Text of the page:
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NEWS

Understanding what it means to ‘go home’ for Afghan refugee returnees

blogs.worldbank.org/
9 September 2020

When a 25-year old returned to Afghanistan from Pakistan five years ago, he found himself living a life of hardship. He is the sole breadwinner of his seven-member family. His life in Pakistan was different. There, he ran a small shop to support his family. But in his home country, he is frequently out of work since daily wage jobs are hard to find. He has no capital to start a business. He has been relying on loans from friends and relatives. But his challenges are not just financial. He is worried about safety. He said that there were “fights every day. Many bullets hit our walls and our neighbor’s walls. Thank God no one was harmed but our windows were broken.”

When asked why he did not move to another place that was safer, he mentioned the importance of social networks: “If you have capital/money you will move to another place! This place is better, at least I have some family and friends. I am afraid that I won’t find work if I go to another province. Here people are giving me loans as well but in another province, no one will give me one.”

Afghan refugees began arriving in Pakistan in 1979 in the months leading up to the Soviet invasion of Afghanistan. But now, despite the ongoing conflict, roughly 2.4 million displaced Afghans have returned to their country.  Since 2014, over half a million registered refugees returned under the United Nations High Commissioner for Refugees’ (UNHCR) facilitated voluntary return program—most coming from Pakistan. In 2016, the number of returnees increased significantly due to the deterioration of the protection environment for Afghan refugees in several areas of Pakistan.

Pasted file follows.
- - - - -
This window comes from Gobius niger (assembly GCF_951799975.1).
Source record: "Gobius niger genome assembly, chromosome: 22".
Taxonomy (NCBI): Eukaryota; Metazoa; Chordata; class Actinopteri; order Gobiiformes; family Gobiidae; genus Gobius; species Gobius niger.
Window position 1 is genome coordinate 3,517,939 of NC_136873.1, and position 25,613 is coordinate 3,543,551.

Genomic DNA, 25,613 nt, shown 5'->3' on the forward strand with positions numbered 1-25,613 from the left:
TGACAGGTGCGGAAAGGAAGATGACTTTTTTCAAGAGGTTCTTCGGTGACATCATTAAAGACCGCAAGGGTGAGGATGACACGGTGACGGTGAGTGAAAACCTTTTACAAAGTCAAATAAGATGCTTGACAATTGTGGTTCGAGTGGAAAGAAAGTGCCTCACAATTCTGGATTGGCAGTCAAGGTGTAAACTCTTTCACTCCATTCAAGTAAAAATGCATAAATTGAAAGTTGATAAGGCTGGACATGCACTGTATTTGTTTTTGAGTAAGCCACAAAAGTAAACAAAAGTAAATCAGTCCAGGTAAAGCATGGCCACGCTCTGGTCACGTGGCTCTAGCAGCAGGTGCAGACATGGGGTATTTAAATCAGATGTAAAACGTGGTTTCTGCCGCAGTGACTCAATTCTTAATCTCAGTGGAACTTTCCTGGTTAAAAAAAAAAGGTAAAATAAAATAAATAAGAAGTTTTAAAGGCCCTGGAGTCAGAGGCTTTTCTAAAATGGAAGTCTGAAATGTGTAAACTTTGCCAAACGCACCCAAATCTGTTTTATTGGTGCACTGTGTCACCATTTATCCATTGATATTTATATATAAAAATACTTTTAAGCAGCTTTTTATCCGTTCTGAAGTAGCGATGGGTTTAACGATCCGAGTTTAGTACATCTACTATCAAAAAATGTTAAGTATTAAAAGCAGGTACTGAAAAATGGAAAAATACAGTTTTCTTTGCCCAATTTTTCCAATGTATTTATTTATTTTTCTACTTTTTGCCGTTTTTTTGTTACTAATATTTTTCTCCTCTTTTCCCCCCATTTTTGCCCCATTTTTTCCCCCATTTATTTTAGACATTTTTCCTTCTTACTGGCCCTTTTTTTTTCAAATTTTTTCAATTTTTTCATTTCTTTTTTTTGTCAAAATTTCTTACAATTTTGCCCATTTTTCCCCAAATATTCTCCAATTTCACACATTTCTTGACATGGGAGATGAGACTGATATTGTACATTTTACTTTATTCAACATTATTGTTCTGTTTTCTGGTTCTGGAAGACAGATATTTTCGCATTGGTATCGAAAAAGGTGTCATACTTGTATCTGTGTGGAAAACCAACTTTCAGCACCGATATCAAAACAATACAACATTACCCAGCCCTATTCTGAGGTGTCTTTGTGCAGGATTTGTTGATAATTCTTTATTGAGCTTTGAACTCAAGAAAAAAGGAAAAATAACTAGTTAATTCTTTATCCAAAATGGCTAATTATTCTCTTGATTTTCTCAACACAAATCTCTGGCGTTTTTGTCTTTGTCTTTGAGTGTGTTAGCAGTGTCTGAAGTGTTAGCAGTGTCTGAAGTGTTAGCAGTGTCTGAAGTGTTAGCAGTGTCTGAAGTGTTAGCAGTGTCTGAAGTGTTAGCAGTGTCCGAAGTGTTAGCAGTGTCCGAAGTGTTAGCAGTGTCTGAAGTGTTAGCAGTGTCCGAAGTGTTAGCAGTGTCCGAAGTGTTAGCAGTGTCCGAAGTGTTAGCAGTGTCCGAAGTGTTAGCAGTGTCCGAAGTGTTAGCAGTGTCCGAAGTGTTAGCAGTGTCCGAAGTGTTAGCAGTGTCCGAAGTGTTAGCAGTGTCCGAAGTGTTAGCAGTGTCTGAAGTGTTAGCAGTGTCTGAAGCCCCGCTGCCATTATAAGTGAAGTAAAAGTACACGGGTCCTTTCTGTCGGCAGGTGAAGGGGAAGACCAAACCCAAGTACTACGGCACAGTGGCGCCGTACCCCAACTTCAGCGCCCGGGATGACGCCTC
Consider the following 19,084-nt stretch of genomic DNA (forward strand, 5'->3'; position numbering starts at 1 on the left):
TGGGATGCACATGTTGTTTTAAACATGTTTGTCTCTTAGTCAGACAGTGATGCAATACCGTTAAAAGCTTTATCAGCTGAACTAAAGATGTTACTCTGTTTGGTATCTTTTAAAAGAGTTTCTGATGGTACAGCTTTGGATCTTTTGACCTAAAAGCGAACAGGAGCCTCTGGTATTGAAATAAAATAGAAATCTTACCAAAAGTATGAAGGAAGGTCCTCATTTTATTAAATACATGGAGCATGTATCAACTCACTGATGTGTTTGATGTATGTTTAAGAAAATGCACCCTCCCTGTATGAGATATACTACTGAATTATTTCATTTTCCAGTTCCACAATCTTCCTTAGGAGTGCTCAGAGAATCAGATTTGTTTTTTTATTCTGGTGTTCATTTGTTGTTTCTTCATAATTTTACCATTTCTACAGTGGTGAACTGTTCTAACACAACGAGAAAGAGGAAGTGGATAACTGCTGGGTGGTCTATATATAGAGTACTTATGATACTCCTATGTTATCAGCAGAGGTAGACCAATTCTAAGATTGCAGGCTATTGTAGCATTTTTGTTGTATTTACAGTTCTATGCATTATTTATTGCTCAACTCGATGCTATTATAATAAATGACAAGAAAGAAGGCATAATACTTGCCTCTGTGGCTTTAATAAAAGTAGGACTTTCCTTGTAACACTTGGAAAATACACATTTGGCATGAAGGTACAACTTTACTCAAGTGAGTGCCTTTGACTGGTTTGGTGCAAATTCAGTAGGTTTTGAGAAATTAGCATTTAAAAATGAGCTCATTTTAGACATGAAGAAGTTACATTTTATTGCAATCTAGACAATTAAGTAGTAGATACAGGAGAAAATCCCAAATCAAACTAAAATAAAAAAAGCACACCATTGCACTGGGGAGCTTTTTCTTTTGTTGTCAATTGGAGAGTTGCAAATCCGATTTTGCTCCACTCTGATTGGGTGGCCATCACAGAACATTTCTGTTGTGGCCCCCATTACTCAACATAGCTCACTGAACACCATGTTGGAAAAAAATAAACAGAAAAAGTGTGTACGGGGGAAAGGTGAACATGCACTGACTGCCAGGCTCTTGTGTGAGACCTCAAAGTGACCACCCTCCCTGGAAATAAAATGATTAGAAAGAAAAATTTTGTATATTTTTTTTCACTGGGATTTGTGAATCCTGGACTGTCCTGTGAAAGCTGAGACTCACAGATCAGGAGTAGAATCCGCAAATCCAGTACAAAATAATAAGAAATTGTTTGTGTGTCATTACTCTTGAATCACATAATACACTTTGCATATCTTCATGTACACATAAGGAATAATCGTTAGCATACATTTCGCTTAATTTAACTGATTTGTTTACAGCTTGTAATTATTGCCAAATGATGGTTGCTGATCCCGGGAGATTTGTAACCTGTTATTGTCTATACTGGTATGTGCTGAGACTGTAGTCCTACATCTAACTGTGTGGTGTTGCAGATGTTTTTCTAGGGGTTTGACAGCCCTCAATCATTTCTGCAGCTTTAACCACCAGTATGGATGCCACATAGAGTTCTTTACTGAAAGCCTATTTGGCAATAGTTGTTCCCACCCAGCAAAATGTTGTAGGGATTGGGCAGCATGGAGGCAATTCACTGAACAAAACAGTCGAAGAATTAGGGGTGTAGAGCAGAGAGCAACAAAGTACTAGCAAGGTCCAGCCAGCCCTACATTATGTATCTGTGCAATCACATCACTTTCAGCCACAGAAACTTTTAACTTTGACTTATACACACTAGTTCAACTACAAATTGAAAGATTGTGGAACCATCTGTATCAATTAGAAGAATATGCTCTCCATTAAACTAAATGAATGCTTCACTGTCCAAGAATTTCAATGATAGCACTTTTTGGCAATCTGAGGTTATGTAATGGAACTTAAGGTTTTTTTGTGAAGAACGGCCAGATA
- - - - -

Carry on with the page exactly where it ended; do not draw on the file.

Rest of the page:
But even during the height of the returns in 2016, little was known about the settlement patterns and needs of Afghan returnees. Our study, Living Conditions and Settlement Decisions of Recent Afghan Returnees, looked at the living conditions of the large Afghan refugee population who returned from Pakistan between 2014 and 2017 —with a particular emphasis on documented returnees—and is the first joint report between UNHCR Afghanistan and the World Bank.

Afghans form one of the largest protracted refugee populations in the world.  In response to a large influx of Afghan returnees in early 2016, UNHCR doubled its overall repatriation assistance amount—from US$200 to US$400 per person in July 2016—and ensured their dignified reintegration by giving the returnees immediate humanitarian assistance. Upon reaching Afghanistan, they received a cash grant to help them reintegrate and cover transportation costs, along with medical care, mine risk awareness, and advice on accessing education, civil documentation, and available land.

Living conditions: The data indicates that Afghans who returned between 2014 and 2017 were less wealthy than those who stayed in Pakistan; lived in refugee villages in Pakistan or temporary housing; had previously considered repatriating; and had retained ties to Afghanistan. Our research also showed that returnees were more likely to have some formal education—although low— than the average registered refugee in Pakistan. At the same time, school attendance for both boys and girls was higher post-return, and the gender gap in attendance lower because there is a higher likelihood that households send girls to school.